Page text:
- TinEye: Sleuth in Advertising
Camera shopping is hard work. Over the past ten years I’ve purchased three digital cameras, and each purchase was more difficult than the last. Thankfully sites like Digital Photography Review, and Steve’s Digicams have made it easier because the camera companies are not exactly objective.
One thing I learned today is that camera manufacturers don’t necessarily use images that come from their cameras. For example, this Sony DSC-T3 viewfinder implies that the image is being captured by the camera. In actual fact, it’s a photodisc stock photo that predates the camera by years, and was likely taken with a film camera costing thousands.
- Angry baby meets TinEye
Yes, everyone’s favourite irate infant has made it to the Idée blog.
And what could be more amusing than the original shot of this cranky little fellow? Well let me tell you, that would be the TinEye embeddable “angry baby’ widget, showcasing the many creative edits folks have made to this belligerent baby’s photo. How did we do it? We used TinEye to locate copies of the image from all across the web.
From rockstar face paint to pirate eye patches and green skin, angry baby is certainly a favourite for all of you out there when it comes to digitally altering pics you’ve found online.
Not familiar with TinEye? TinEye is the first image search engine on the web to use image identification technology. You give it an image (like angry baby here) and TinEye tells you where and how that image appears all over the web—even if it has been modified.
And modified it has been! Out of the 216 copies TinEye found online, here are 25 of the more interesting edits to this terror of a tot.
And you can share and embed any of the widgets we’ve whipped up based on your cool search recommendations. There’s George Bush, hello kitty, the Beatles and many more. If you haven’t seen them yet just swing on over to the TinEye widget page and grab your favourite to post for your friends.
- ars technica reviews TinEye
Jacqui Cheng from ars technica took TinEye for a spin and shared her thoughts on our image search engine, saying:
Our opinion of the site transformed from skeptical to impressed as we used it more and more. It’s obviously not meant for casual web browsing or finding out what that crazy animal you saw on the side of the road is. However, if you are trying to keep track of how your creations are used across the web, or you saw an image and want to find out where it came from, TinEye is incredibly useful.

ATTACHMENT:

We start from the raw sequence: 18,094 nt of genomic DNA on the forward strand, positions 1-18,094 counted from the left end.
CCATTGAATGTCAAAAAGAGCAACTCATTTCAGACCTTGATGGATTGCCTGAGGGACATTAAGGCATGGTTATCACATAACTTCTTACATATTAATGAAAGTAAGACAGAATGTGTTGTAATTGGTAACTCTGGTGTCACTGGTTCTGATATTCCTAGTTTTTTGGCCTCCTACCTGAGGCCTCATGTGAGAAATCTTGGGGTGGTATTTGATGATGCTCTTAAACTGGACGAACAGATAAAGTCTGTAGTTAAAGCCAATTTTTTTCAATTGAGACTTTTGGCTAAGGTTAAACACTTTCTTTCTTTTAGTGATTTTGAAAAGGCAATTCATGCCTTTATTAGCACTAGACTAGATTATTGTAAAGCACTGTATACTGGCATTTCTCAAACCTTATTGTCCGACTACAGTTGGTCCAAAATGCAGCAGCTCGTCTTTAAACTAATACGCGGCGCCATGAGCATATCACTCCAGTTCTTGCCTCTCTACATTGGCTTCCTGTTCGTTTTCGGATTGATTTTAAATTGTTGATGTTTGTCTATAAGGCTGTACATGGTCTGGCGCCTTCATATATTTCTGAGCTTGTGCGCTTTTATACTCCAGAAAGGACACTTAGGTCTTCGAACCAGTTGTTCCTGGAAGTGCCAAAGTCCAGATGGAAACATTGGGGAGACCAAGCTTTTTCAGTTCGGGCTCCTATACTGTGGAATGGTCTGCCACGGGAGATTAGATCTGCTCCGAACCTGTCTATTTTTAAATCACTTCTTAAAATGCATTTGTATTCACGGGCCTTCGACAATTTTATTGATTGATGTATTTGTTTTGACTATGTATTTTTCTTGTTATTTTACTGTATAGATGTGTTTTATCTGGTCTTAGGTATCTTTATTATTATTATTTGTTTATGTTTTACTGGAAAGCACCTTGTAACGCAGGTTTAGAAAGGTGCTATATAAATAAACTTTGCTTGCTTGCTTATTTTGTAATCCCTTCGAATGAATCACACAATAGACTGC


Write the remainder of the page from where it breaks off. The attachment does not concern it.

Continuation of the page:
And we are still in beta, building our index and working on some amazing new features that will make your TinEye search experience even better.
Read the rest of the ars technica review >>
- TinEye: a photographer’s best friend
In Visual search engine is photographer’s best friend PC Pro’s Stuart Turton takes a peek at TinEye and some applications of our image identification technology.
Turton also notes:
TinEye could provide an entirely new way for image companies and amateur photographers to track how and where their images are being used, without the need for digital watermarks.
Yes, TinEye can. TinEye answers two simple questions for anyone: “where is an image appearing” and “how is it being used?”. If you are wondering “where” and “how” then TinEye is for you. And we have some great plans for our users.
- TinEye now in open beta
Greetings, TinEyers! Good news for those of you looking for invites to share with friends, or those of you who have not had a chance to create an account yet. TinEye is now in open beta, which means that signup is instant and anyone can join the fun!
To create a free, instant account, just visit the TinEye website and click on the ‘Sign up now!’ link. You will need to verify your email address first, but once you’re done you can go ahead and search to your heart’s content.
And if you are as excited about TinEye as we are (and believe me, we’re an excitable bunch), then feel free to spread the word.
Photo by Justin Marty
- Just the FAQs please
Who knew a FAQ could be so convincing?